It is too early to say how Notley will handle these challenges, but O’Leary’s contention that Alberta “was” the shining light of capitalism is absolutely right, but not for the reasons he thinks. Capitalism in it’s current form is broken, plain and simple, and Alberta is a fine example of why.

economics, taxation

Nick Hanauer identifies the cart and the horse…

In his video that the TED series wouldn’t air as being ‘too political’, the venture capitalist Nick Hanauer points out the fallacy in the argument that the wealthy are ‘job creators’ and that taxing them provides hurts the economy. He argues that jobs are in fact the last thing a business invests in, and it will only do so when demand in the product or service provided make it absolutely necessary. He goes on to argue that high taxes are in ultimately better for business, as they provide for a wealthier and healthier middle class, which in the long run is the consumer base most businesses require.

In short, Henry Ford was right and modern ‘capitalists’ like Grover Norquist and Mitt Romney are not. Take the five minutes and fifty seconds to watch the video. It’s worth it.

culture, economics, justice, law, media, politics, Things We Should Know

G20, Canadians 0

I have been following, probably to a lesser degree than I might have, the protests surrounding the G20 summit in Toronto. What I find interesting is that the summit itself has been eclipsed by the violent clashes occurring outside the security perimeter – perfectly natural, after all, violence has always provided better ‘copy’ than negotiation and discussion. In that sense, the protesters have accomplished one mission: their messages are being covered, if only in a primarily negative fashion and only as a peripeheral story to their methods of propagating the message.

For what it’s worth, I wish to offer a few observations:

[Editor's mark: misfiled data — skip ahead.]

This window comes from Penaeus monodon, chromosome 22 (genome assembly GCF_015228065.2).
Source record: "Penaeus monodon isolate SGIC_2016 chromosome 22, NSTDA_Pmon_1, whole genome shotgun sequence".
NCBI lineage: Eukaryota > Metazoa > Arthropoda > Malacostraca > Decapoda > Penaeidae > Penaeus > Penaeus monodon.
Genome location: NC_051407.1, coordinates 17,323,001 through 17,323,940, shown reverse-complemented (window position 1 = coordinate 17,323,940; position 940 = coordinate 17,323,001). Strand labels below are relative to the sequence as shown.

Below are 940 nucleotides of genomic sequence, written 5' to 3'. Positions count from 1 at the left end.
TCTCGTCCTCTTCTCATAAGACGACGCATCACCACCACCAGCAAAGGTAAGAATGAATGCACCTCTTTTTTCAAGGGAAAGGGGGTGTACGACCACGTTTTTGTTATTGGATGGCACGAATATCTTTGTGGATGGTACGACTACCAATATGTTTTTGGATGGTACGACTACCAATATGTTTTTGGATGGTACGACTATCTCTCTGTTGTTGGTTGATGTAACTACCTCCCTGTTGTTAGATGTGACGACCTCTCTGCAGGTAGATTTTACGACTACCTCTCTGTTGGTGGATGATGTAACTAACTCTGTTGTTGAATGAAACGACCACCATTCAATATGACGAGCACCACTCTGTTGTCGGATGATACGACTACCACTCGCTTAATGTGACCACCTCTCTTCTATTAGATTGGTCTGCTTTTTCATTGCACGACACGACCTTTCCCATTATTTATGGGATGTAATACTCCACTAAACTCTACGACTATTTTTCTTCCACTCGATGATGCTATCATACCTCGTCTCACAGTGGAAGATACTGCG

It is important for the general public to remember that all of the protesters are not violent, and all of those acting violently are not legitimate members of social activist groups – it is said by some that there is a cadre of ‘professional protesters’ who travel from event to event to cause disruption. I would certainly not want to see everyone painted with the same broad brush as ‘violent’ or ‘irresponsible’. Nor, as it happens, do I particularly like having all police portrayed as ‘jack-booted thugs’ or provocateurs. There is reportedly evidence that some covert provocation by undercover police has occurred in the past, however, in the age of YouTube and the ‘citizen journalist’, such actions are a clear liability. The police are paid to maintain order, and I have no doubt that they arrived on the front lines with the ideal of doing this job – that being said, police, first and foremost, are human beings, and human beings make mistakes; they lash out when attacked, due to fear (they are greatly outnumbered by shouting, angry protestors), or out of an over-developed sense of duty. The violent members of the police services, as with the protestors, are vastly outnumbered by those who do their jobs well, and with integrity. Remember that just because the violent individuals on both sides get the most attention, that does not make them representative of the whole.